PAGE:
The heads of the Commodity Futures Trading Commission (CFTC), Financial Crimes Enforcement Network (FinCEN), and Securities and Exchange Commission (SEC) have issued a statement to remind cryptocurrency firms and brokers that they must comply with laws against money laundering and financing terrorism (AML/CFT). The Bank Secrecy Act’s definition of “financial institutions” includes futures commission merchants, introducing brokers who must register with the CFTC, money services businesses, and broker-dealers and mutual funds that must register with the SEC. Any digital asset that may qualify as a security, commodity, future or swap is subject to BSA requirements, but the agencies added: “Certain BSA obligations . . . apply very broadly and without regard to whether the particular transaction at issue involves a ‘security’ or a ‘commodity’ as those terms are defined under the federal securities laws.” Federal banking agencies seek comment on CECL

The Federal Deposit Insurance Corporation (FDIC), Federal Reserve Board, National Credit Union Administration (NCUA) and Office of the Comptroller of the Currency (OCC) requested comment this week on a proposed interagency policy statement on allowances for credit losses. They issued the statement in response to upcoming changes in the Financial Accounting Standards Board’s standards for measuring current expected credit losses (CECL). Smaller financial institutions have expressed particular concerns about the possible procyclical effects of CECL, and Rep. Blaine Luetkemeyer (R-MO) has repeatedly asked the Office of Financial Research to study its possible effects on the industry. Comptroller says administrative solutions to Madden may be available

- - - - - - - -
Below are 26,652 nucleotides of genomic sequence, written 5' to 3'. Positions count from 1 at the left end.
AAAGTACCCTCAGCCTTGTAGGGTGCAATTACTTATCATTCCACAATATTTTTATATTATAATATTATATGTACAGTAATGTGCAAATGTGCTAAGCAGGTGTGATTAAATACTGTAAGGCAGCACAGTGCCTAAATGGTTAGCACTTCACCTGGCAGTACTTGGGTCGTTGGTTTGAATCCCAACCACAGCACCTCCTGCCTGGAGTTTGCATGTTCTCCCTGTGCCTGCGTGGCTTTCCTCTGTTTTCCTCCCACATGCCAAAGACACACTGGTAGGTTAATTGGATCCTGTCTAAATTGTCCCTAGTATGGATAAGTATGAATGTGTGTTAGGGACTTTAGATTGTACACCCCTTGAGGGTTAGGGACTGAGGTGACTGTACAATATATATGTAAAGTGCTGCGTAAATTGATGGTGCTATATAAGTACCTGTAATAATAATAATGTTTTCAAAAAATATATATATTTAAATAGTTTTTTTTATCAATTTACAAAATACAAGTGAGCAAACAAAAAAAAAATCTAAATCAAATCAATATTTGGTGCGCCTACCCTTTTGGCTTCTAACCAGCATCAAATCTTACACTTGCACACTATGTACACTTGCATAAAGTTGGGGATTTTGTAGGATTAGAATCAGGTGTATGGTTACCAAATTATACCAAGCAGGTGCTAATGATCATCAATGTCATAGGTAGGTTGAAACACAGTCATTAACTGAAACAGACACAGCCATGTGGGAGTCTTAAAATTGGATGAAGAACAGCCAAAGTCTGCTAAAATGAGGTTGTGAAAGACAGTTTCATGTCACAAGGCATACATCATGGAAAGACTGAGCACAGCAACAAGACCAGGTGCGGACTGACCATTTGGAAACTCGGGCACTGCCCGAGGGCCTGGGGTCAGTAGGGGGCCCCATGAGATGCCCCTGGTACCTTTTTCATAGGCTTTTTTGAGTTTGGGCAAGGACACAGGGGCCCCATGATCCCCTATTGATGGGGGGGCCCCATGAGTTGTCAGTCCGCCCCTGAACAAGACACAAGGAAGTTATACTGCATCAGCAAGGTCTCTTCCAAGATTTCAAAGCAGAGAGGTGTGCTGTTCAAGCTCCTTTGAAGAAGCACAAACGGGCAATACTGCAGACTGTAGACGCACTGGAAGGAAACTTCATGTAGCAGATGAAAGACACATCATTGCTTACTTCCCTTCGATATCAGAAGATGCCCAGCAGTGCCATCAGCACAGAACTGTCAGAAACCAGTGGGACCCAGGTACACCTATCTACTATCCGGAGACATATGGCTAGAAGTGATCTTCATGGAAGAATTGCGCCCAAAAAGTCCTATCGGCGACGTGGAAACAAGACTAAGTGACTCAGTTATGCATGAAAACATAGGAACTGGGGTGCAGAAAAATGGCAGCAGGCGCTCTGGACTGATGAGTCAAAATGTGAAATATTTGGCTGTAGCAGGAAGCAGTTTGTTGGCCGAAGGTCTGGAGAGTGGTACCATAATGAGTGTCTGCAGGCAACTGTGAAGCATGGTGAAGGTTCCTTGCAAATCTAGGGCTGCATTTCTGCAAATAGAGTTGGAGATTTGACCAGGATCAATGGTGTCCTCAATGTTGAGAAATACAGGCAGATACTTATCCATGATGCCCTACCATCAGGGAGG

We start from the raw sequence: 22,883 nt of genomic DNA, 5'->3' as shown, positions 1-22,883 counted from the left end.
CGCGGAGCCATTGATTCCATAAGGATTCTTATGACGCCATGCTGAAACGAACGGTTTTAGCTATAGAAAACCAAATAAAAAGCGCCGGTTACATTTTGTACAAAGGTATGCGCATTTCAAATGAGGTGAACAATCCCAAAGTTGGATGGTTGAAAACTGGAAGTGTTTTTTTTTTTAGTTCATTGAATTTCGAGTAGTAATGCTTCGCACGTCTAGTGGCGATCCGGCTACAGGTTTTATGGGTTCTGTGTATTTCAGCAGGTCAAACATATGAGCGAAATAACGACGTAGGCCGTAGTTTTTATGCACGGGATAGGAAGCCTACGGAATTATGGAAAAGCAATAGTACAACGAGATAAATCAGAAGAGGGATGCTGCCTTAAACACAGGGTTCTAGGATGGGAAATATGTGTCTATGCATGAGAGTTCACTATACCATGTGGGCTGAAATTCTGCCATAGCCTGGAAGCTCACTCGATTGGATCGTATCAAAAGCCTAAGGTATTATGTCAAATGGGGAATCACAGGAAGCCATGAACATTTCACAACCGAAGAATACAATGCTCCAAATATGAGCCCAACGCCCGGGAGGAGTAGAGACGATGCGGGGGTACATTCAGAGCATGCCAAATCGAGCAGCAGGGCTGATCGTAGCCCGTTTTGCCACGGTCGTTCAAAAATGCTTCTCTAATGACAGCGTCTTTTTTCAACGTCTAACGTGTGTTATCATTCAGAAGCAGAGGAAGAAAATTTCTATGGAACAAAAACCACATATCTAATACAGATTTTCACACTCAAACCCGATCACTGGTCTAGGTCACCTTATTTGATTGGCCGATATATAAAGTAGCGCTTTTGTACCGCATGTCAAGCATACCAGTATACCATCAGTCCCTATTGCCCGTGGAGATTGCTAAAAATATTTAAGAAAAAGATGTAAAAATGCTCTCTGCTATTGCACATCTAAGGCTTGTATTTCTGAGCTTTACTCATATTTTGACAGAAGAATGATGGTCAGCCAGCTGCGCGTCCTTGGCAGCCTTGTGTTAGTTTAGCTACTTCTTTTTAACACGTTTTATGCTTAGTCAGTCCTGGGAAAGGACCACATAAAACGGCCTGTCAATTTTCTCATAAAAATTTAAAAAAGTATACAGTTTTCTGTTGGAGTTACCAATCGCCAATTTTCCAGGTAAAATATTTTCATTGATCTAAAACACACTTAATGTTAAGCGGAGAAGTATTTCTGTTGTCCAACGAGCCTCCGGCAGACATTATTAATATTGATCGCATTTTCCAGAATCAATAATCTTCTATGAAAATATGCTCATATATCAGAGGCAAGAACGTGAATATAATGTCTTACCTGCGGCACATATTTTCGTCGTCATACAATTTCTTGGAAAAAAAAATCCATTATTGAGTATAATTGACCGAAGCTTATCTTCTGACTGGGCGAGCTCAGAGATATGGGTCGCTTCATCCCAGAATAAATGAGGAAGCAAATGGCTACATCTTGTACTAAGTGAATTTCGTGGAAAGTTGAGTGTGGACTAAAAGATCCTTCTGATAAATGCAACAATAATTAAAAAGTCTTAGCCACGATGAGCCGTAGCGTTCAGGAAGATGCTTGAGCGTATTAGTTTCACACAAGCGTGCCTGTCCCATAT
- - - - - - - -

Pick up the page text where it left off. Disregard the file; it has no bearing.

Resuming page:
Comptroller of the Currency Joseph M. Otting told Rep. Barry Loudermilk (R-GA) last week that the OCC is considering “administrative solutions” to mitigate the consequences of the US Court of Appeals for the Second Circuit’s decision in Madden v. Midland Funding, LLC, which overturned the longstanding “valid when made” doctrine applying to interest rate limits. “The valid-when-made doctrine supports commercial needs and fairness and is consistent with general principles of contract law,” Otting wrote in an October 9 letter to Loudermilk. The OCC and FDIC have filed a joint amicus brief arguing for the valid-when-made doctrine in a similar case pending before the US District Court for the District of Colorado. McHenry asks Fed about reserves 

Rep. Patrick McHenry, ranking member of the House Financial Services Committee, wrote to Federal Reserve Board Chairman Jerome Powell and New York Federal Reserve Bank President John Williams this week to ask whether the system has reserves sufficient to act as a buffer in case of economic stress. McHenry said it was important to know whether and how regulatory policy is affecting monetary policy, and that any plans to grow the Fed’s balance sheet should be public. Federal Reserve Board names inaugural Insurance Policy Advisory Committee